"Hedwig has several vocabularies," says Adams about his design. He varied the looks for each number, layering with colors and templates. For the play's finale in which Hedwig (or the actor playing Hedwig) becomes Tommy Gnosis, Adams opted for "a brutal single-source white footlight that exposes every detail in the space. That look shifts into the Tommy Gnosis transformation, which turns the space into a stadium rock show. This is a big look achieved with very few instruments: a white backlight on John and four no-color template rotators slowly spinning on the audience. It's also the only time we use smoke in the show. From there, it's back to the brutal white look that begins the last big rock song, which has only one long cue that slowly turns all the light from white to orange."
In addition, he worked on the house itself, a former nightclub in a seedy West Village hotel. "I took all the white light out of the building, the bathrooms, and the halls and put little orange-tinted lights in." Other touches included blacklights and orange flicker lights in the lobby, pink floodlights above the bar, and various yellow lights everywhere else.
A few months later came Stupid Kids, a production of the WPA Theatre, which later transferred to the Off Broadway Century Theatre. The late John C. Russell's melodramatic comedy focuses on two gay teens (one male, one female) and their unrequited love for a pair of heterosexuals who belong to the school'sin-crowd. Michael Mayer's production evoked the overheated, there's-no-tomorrow quality of the adolescent characters' drives and passion. David Gallo's set was a forced-perspective white box that Adams at times drenched in deeply saturated purples, oranges, and pinks. "The white box that Gallo gave me is a terrific light box," says the designer, "and allows me to pop through many different looks: painterly blended sunsets or skies on every surface, or a bright, brutal white box lit from within or from behind, or monochrome coloring of the box in saturated colors--all these and more accomplished with only 72 dimmers."
Also this past summer, Adams provided one of his distinctive combinations of pegboard scenery and practical lamps for Bad Sex with Bud Kemp (produced at Second Stage Theatre), Sandra Tsing Loh's monologue about the horrors of dating in the 90s. The lights--long, faintly sinister finger-like tubes--were found by the designer at a Greenwich Village store. He also did a cabaret series for Manhattan Theatre Club, featuring nightclub favorite Mary Cleere Haran, actor James Naughton (Chicago), and the a capella music/movement piece Hot Mouth, for which Adams has designed before (he credits his original Hot Mouth design with landing him Hedwig and the Angry Inch). Adams adds that he was delighted to collaborate on this popular series with Beatty, whom he had assisted so many years before at the Mark Taper Forum.
Getting and Spending, which opened at San Diego's Old Globe Theatre, then moved to New York in October, is a meaningful production, as it constitutes Adams' first Broadway show (his other Broadway outing this fall was Bernhard's I'm Still Here... Damn It!). It is also his first collaboration with his companion, scenic designer James Noone (Jekyll & Hyde, Three Tall Women, Full Gallop). This involved drama about finance and religion features dozens of scenes and needed a design that would allow for maximum fluidity.
Working together, Noone and Adams came up with a distinctive scenic/lighting element: LED bars, "the same thing that you see in Times Square that shows the stock prices. There are two 24' (7m) vertical bars that move left and right and one 36' (11m) horizontal one that flies up and down. When the stock quotes are moving across the bars, during the preset, it's magic. At other times, segments light up, creating bars of light that frame the action. For some larger scenes, they frame the entire stage." Adams also used shifting color washes and templates on a rear-projection screen at the rear of the stage to add variety and movement to the production, directed by John Tillinger.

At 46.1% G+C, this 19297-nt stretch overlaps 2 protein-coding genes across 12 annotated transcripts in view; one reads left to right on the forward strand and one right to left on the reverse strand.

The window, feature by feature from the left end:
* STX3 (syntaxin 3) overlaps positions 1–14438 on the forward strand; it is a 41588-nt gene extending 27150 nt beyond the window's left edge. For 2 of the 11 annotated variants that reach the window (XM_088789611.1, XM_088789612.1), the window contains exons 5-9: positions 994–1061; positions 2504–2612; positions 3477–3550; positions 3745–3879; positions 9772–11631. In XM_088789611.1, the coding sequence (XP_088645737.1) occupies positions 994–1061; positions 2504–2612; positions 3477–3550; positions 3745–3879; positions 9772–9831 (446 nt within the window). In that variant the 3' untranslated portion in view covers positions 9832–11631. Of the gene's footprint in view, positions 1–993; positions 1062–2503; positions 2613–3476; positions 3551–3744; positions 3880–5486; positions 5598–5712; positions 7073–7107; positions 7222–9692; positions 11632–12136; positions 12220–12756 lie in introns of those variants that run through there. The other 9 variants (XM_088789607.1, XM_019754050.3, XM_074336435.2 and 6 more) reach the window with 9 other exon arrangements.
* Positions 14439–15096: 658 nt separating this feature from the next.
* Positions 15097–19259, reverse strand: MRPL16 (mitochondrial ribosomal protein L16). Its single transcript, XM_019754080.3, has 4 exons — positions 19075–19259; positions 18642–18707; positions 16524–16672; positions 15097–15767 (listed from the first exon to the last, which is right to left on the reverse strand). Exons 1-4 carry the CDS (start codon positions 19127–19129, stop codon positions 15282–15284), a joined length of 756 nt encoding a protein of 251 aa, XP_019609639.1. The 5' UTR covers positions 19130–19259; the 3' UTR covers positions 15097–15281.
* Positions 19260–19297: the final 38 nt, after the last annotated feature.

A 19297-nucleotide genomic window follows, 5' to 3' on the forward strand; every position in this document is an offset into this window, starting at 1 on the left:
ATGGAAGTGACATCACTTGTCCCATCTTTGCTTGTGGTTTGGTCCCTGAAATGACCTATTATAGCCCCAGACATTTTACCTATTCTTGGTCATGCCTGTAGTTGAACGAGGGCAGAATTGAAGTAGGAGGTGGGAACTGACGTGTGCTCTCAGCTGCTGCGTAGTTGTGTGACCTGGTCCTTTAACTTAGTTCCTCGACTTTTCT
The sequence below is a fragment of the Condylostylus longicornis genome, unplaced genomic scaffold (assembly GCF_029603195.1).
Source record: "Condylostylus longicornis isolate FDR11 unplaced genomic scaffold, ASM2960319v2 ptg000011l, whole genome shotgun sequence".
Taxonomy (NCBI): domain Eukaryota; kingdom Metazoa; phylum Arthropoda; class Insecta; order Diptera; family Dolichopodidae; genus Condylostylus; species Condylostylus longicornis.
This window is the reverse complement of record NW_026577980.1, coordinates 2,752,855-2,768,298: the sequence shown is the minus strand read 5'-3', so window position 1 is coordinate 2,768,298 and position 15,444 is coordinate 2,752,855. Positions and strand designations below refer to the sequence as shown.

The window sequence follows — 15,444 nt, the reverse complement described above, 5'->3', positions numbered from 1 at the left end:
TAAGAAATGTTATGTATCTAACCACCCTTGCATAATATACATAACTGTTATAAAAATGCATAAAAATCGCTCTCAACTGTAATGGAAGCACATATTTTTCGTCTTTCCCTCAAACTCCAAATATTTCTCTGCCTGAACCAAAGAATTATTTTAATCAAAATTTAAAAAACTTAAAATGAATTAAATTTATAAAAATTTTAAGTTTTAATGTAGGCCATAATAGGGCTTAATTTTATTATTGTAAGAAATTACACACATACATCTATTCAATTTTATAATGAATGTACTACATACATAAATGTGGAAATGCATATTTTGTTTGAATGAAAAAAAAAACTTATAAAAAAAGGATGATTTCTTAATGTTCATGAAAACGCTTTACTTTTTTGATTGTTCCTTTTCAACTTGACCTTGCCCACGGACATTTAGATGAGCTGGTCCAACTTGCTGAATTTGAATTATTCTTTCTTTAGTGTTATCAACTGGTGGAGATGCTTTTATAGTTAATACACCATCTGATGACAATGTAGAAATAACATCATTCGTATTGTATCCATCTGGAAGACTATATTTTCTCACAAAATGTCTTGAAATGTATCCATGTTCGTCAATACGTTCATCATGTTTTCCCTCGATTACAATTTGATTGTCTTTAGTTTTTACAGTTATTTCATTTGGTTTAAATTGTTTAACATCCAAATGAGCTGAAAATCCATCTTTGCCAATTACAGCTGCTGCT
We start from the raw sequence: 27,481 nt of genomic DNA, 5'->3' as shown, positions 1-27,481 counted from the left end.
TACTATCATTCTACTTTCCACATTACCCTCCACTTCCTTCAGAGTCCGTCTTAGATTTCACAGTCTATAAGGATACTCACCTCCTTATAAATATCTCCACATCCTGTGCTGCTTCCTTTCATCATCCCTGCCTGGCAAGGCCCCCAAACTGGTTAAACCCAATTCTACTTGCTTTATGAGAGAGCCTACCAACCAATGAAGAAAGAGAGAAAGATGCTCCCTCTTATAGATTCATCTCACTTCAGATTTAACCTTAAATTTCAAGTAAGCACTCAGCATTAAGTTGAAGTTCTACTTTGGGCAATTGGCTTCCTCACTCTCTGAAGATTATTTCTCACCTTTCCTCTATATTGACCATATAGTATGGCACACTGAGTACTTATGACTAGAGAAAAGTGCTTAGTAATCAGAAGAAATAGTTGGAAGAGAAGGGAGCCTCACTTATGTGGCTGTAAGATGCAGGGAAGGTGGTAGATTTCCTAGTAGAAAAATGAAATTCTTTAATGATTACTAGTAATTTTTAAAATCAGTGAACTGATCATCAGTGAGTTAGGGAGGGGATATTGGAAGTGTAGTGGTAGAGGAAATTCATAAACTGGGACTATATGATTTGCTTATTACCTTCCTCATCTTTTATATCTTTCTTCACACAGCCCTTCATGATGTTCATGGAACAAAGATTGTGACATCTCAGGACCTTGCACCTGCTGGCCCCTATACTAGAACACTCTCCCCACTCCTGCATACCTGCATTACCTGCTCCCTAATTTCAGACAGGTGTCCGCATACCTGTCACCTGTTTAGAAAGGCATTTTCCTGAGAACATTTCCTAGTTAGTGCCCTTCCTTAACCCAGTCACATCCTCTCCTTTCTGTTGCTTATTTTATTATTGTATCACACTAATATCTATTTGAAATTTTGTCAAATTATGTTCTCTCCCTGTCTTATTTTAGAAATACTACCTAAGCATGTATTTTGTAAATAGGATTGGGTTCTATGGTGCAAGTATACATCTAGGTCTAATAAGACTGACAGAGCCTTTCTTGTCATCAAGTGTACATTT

In some ways, Getting and Spending, with its conventional text, is a rather unconventional project for Adams. Much more typical is Dream Analysis, which was produced at New York's Dance Theatre Workshop this fall and which may move to an Off Broadway house later this season. Mark Dendy's play/performance piece/dance concert focuses on a gay choreographer working with his female therapist (here played by actor Bobby Pearce in drag) to unravel the meaning of a particularly disturbing dream. The effort unleashes a flood of fantasies and suppressed memories starring Vaslav Nijinsky, Martha Graham, Judy Garland, and the choreographer's deeply troubled fundamentalist family.
For Adams, who came to the project late, the challenges began with a short tech time (two and a half days) and the fait accompli of Dance Theatre Workshop's rep plot. Although he calls it "the most complex show I've ever done," with approximately 230 cues over two and a quarter hours, the result was not a showy design. Indeed, for the play's climax, in which twin Nijinskys perform a sequence from Afternoon of a Faun, Adams dispensed with heavy cueing altogether, lighting the gorgeously danced, homoerotic ballet with one cue consisting of an R18 shin wash and an R83 cyc. The ballet ends with a 30-second fade to black, as the two fauns continue their dance in silence. "It's such a beautiful sequence, I wanted to keep it as simple as possible," he says.
In fact, for all his talk about making light a presence in a show, Adams' designs are neither high-tech nor instrument-heavy. "I'm cheap, I don't like to spend money," he says, laughing, then adds, "I'm getting over that." Indeed, he clearly believes one idea executed strongly is far more effective than several ideas done timidly. Still, the designer achieves many looks and effects with amazingly spare plots.
Interestingly, he feels that one of his strengths is that "I wasn't taught by anyone. Not that other people who were taught are necessarily sucked into a rigid system of thinking, but my work has always been intuitive. My basic strategy," he concludes, "is to do something unexpected. I try to keep the audience on their toes. I hate shows that look like what you expect to see." Given the evidence, there is no possibility of that happening in the work of Kevin Adams.